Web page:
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Doctrine Illuminated: Civil Government

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[11 minute  read]

In these Doctrine Illuminated articles, the core beliefs of Addison Street Community Church are fleshed out in more detail. Begin by examining the section of the Doctrinal Confession, found at the top, and then discover an explanation of each of its lines below.

Section 14. Civil Government. 
“We believe that God ordains civil government for the interests and good order of human society. Leaders are to be prayed for and obeyed, except in things opposed to the will of our Lord Jesus Christ, the ruler of the kings of the earth.”

In our country, we are currently witnessing the divisive power of politics. This is the most our country has been divided in recent memory, almost entirely based on differing political beliefs. The chasm between Republicans and Democrats, liberal and conservative almost seems insurmountable. Our churches are far from exempt from this societal phenomenon, as many feel the weight to give in to the pressures from either side. It’s as important as ever that we as Christians grasp what we confess about the role and purpose of civil government and can articulate it clearly.

“We believe that God ordains civil government.”

God is the one that puts the authorities that exist in place. Even in a country with a democratic election, the very office of leader, whatever their name or exact function, is one that has been established by God. He created the order that exists for these leaders to govern their people. In a similar way that God ordained prophets and priests in the Old Testament, he also ordained kings. Even though we are far from the theocracy (a government united under the recognized authority of God) of ancient Israel, he still ordains leaders today even under the New Covenant. Romans 13:1 says, “Let every person be subject to the governing authorities. For there is no authority except from God, and those that exist have been instituted by God.” Romans 13 is the go-to passage for civil government and the church. What’s important to note is that even though Rome was notoriously sinful and against God, Paul still instructs the Christians in Rome to respect the government officials. When one respects the government that God has put into place, ultimately it is God who they are respecting. Whether your candidate gets elected or not, whether the authority over you is even Christian or not, they are deserving of the respect that comes with their God-appointed office.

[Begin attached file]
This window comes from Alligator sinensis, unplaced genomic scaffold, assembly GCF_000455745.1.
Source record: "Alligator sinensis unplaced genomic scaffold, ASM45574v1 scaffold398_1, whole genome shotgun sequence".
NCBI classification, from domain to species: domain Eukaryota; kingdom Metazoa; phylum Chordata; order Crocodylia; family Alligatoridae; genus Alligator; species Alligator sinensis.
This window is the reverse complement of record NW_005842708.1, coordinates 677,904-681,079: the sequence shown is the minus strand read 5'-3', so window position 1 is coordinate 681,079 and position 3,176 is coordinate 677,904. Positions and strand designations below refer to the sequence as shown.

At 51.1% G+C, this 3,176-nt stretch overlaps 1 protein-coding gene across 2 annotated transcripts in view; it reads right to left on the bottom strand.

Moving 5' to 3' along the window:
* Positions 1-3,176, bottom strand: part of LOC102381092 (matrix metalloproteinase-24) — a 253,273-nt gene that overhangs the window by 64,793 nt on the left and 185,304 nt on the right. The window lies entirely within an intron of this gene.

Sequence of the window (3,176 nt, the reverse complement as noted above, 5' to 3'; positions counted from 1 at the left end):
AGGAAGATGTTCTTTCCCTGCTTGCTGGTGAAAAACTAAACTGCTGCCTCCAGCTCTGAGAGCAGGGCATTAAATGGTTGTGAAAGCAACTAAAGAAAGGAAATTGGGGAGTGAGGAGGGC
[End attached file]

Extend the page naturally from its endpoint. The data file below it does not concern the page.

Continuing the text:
“[God ordains government] for the interests and good order of human society.”

It is in the best interest of a country that they have the organization and structure that comes with leadership and governance. That way they can protect themselves from threats both within and without. Having a government is in the best interest of any society, especially to have a government with the people’s best interests in mind. 1 Peter 2:13-14 says, “Be subject for the Lord's sake to every human institution, whether it be to the emperor as supreme, or to governors as sent by him to punish those who do evil and to praise those who do good.” Governments do not exist without instructions for how they are to behave. Any government that is harming their own people is being disobedient to God and are justifiably deserving of removal. However, those that do their job effectively will reward good behavior and punish bad behavior. This is them doing their God-given duty as the government. As the church, we are to seek to do everything we can—within the will of God—to avoid the wrath of our government and to seek to do good in their eyes. If the government sees us as being a benefit for the community, they will be more likely to support the church and allow her to do her own God-given duty.

“Leaders are to be prayed for and obeyed.”

The leaders of our land should have our support, whether we agree with their views or not. Ultimately, the views that our leaders have will likely affect our lives much less than we think they will. More important than getting the tax breaks we may want or funding for a specific organization, we should pray that the government maintains order in society. The church should be model citizens to this end, not needlessly inciting upheaval, but living peaceably and praying for our leadership. 1 Timothy 2:1-2 says, “First of all, then, I urge that supplications, prayers, intercessions, and thanksgivings be made for all people, for kings and all who are in high positions, that we may lead a peaceful and quiet life, godly and dignified in every way.” The church is not at odds with the government, for the church’s primary function on this earth is not political—in an earthly sense. Our primary function is to minister to people with the gospel of King Jesus and we can most effectively do this when the government is being the government. It’s the government’s job to wield the sword and the church’s job to wield the Word. Whenever we conflate these two jobs, we run the risk of forgetting our primary purpose. Let us be good stewards of the Gospel Word as we pray for those in leadership.